Oil poised to rebound to $125 amid tight supplies

UBS analysts said fundamentals point to higher prices as spare capacity is ebbing and inventories are at multi-year lows.



Reuters file photo
Reuters file photo
by

Issac John

Published: Sun 28 Aug 2022, 9:38 PM

Last updated: Sun 28 Aug 2022, 9:39 PM

Oil prices will rebound to $125 in the coming months amid tight supplies, dwindling spare capacity, and low oil inventories, according to a forecast by analysts at UBS.

In a research note, UBS analysts said fundamentals point to higher prices as spare capacity is ebbing and inventories are at multi-year lows.

Responding to Saudi comments to the effect that Opec+ could cut production at any time, citing a disconnect between fundamentals and oil futures prices, the Swiss bank also noted coming disruption to oil markets when a European ban on Russian seaborne oil imports goes into effect in December.

"The European Union intends to cut its dependence on Russian waterborne crude imports by December 5 and refined products by February 5. This will likely cause some disruptions as Russian oil imports to the EU amounted to 2.8m bpd in July,” Giovanni Staunovo, strategist at UBS wrote. “This suggests to us that there is a desire to defend oil prices to stay above the level of $90/bbl. Prices are lower than a few weeks ago as market participants remain concerned that rising interest rates and soaring energy prices will weigh on oil demand,” said Staunovo.

“We continue to advise risk-taking investors to add long positions in longer-dated Brent oil contracts or sell Brent’s downside price risk. Earlier this week, Saudi Arabia’s Energy Minister Prince Abdulaziz bin Salman said extreme market volatility and the lack of liquidity in the oil market are disconnecting futures prices from fundamentals, and that “Opec+ has the means to deal with market challenges, including cutting production at any time and in different forms,” Staunovo said.

Since the Saudi minister’s comments, oil prices have risen back above $100 per barrel. Prior to the prince Abdulaziz’s comments, oil prices were falling as the market weighed the impact of the potential return of Iranian barrels should a revival of the 2015 nuclear deal be agreed upon. The market has also been factoring in slowing economic growth as a bearish weight.

UBS strategists said an end of releases from strategic petroleum reserves in OECD countries would end up taking more than 1.0 million barrels per day off the market beginning in November. This would lead to “tighter markets at the end of the year,” UBS wrote.

Vijay Valecha, chief investment officer, Century Financial, said the US has reported a 3.3-million-barrel decrease in crude oil Inventories which implies a greater than expected crude demand and encouraged a bullish market.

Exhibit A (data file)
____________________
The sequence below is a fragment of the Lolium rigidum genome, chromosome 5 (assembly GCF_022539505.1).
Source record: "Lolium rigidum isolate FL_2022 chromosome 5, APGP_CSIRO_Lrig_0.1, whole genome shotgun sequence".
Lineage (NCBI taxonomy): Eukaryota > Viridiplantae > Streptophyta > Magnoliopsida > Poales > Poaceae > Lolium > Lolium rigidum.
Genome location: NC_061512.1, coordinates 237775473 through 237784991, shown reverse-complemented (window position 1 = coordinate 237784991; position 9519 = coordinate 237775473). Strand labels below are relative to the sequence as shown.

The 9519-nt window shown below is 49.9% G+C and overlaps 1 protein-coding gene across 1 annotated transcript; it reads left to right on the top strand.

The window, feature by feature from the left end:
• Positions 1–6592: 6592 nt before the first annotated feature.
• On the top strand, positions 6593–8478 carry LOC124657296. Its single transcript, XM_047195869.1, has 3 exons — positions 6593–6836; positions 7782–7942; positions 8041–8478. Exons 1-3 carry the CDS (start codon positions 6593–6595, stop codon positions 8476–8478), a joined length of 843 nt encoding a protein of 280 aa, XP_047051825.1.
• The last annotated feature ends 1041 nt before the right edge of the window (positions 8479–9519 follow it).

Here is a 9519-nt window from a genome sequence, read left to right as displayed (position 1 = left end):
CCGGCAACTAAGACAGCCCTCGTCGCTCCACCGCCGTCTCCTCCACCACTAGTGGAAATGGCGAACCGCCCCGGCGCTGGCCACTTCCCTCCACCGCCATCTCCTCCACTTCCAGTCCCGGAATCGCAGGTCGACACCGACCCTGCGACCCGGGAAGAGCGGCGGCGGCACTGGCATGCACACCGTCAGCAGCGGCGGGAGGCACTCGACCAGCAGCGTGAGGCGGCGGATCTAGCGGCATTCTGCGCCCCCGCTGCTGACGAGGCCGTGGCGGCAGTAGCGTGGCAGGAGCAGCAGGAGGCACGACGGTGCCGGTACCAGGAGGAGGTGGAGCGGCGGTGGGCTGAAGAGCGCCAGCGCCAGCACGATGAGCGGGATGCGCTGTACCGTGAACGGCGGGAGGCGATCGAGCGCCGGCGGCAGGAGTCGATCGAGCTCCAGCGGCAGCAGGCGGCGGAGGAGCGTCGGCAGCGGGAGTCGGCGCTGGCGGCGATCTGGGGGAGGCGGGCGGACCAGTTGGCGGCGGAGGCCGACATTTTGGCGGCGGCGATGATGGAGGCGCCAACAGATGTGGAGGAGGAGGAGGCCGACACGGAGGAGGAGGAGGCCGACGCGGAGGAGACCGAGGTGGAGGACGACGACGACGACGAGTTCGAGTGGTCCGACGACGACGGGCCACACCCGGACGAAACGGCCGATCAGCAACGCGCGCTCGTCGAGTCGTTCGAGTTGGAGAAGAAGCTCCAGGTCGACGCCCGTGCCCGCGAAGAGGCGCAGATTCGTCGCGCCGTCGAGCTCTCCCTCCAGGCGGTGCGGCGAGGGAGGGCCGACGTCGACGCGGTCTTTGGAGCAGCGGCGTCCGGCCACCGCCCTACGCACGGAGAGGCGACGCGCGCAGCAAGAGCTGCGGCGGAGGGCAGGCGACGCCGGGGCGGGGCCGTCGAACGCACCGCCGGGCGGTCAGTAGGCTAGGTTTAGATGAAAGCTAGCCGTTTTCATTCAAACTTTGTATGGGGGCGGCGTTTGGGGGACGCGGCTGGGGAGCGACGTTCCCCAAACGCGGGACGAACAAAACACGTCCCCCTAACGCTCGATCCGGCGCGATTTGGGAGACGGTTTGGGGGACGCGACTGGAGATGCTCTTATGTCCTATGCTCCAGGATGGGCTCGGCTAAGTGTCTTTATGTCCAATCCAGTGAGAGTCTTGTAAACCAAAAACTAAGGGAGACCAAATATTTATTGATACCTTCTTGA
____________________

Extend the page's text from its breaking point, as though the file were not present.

“On the charts, crude Brent oil-October contract could see near support near $100 while resistance can be at $102.7 and $103.6 as per pivot point.”

On Wednesday, reports emerged that Iran had received responses from the United States regarding Tehran’s concerns related to the final draft of the nuclear deal.

In the meantime, Oanda analyst Crain Erlam said Saudi Energy Minister’s comments may make the chance of a move back below $90 in the near-term hard to come by unless a nuclear deal is agreed upon and Opec+’s appetite for cuts put to the test.

The Swiss bank noted that spare capacity is below 2.0 mbpd, and oil inventories stand at a multi-year low. The European Union intends to cut its dependence on Russian waterborne crude imports by 5 December and refined products by 5 February. “This will likely cause some disruptions as Russian oil imports to the EU amounted to 2.8mbpd in July. Also, ending sales from the strategic oil reserves of OECD countries will remove more than 1mbpd of supply from November, pointing to tighter markets at the end of the year.”

In a sharp contrast to the bullish UBS forecast, brokerage Citi said oil prices could fall to $65 a barrel level by year-end and potentially to $45 by 2023-end. The scenario assumes an absence of any intervention by Opec+ and a decline in short-cycle oil investment.

A report quoted Citi as saying that it looks like in 2022 and 2023, Russian crude exports may remain robust even if refined product exports may fall. That said, further global crude oil demand weakness should spell higher inventories, which could weaken crude prices going ahead, Citi said. The brokerage sees Brent at $99 per barrel in the third quarter of calendar 2022 and at $85 a barrel in the fourth quarter. Overall it sees Brent price to average at $98 a barrel in 2022 and $75 in 2023. In the case of WTI crude, Citi forecasts it to average at $95 per barrel in 2022 and $72 per barrel in 2023. It forecasts WTI crude to average $94 per barrel in the third quarter and $81 per barrel in the fourth quarter.

The world oil demand is projected to average 100.3 mb/d, which is 0.2 mb/d lower than the previous estimates and approximately 0.1 mb/d higher than 2019. Crude oil markets have been gripped by many factors including recession, demand destruction, supply disruptions and rock-bottom spare capacity to name a few. It looks like volatility is here to stay in oil markets for a good period of time, Citi said.

— issacjohn@khaleejtimes.com


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